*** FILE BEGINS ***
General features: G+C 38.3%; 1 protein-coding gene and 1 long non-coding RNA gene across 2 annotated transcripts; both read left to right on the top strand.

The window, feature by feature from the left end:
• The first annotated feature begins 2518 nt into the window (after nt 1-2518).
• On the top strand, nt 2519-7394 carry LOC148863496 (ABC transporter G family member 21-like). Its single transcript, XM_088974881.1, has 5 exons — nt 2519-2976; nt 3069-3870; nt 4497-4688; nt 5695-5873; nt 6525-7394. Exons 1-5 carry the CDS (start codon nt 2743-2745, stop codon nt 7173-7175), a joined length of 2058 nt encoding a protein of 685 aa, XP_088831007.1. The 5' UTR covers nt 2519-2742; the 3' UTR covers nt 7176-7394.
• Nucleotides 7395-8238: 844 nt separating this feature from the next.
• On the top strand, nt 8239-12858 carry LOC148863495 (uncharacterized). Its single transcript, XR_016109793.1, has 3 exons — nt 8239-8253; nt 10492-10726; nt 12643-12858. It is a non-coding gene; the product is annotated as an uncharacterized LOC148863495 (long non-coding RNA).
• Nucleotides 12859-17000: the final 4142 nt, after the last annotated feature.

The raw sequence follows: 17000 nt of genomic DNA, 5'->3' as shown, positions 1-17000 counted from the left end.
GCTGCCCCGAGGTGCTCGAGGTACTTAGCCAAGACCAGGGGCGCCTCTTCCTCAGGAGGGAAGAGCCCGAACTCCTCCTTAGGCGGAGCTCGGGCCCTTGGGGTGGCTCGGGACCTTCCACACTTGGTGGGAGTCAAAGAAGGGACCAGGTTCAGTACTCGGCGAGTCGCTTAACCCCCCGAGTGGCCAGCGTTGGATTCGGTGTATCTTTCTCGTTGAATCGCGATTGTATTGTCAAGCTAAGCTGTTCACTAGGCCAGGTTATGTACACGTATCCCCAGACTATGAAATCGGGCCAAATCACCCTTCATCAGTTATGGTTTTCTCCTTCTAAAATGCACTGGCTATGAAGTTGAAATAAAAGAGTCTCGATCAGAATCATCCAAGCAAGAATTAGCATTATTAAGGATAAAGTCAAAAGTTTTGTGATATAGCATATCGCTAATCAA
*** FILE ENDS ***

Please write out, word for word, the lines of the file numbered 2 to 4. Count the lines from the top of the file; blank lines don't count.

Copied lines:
The window, feature by feature from the left end:
• The first annotated feature begins 2518 nt into the window (after nt 1-2518).
• On the top strand, nt 2519-7394 carry LOC148863496 (ABC transporter G family member 21-like). Its single transcript, XM_088974881.1, has 5 exons — nt 2519-2976; nt 3069-3870; nt 4497-4688; nt 5695-5873; nt 6525-7394. Exons 1-5 carry the CDS (start codon nt 2743-2745, stop codon nt 7173-7175), a joined length of 2058 nt encoding a protein of 685 aa, XP_088831007.1. The 5' UTR covers nt 2519-2742; the 3' UTR covers nt 7176-7394.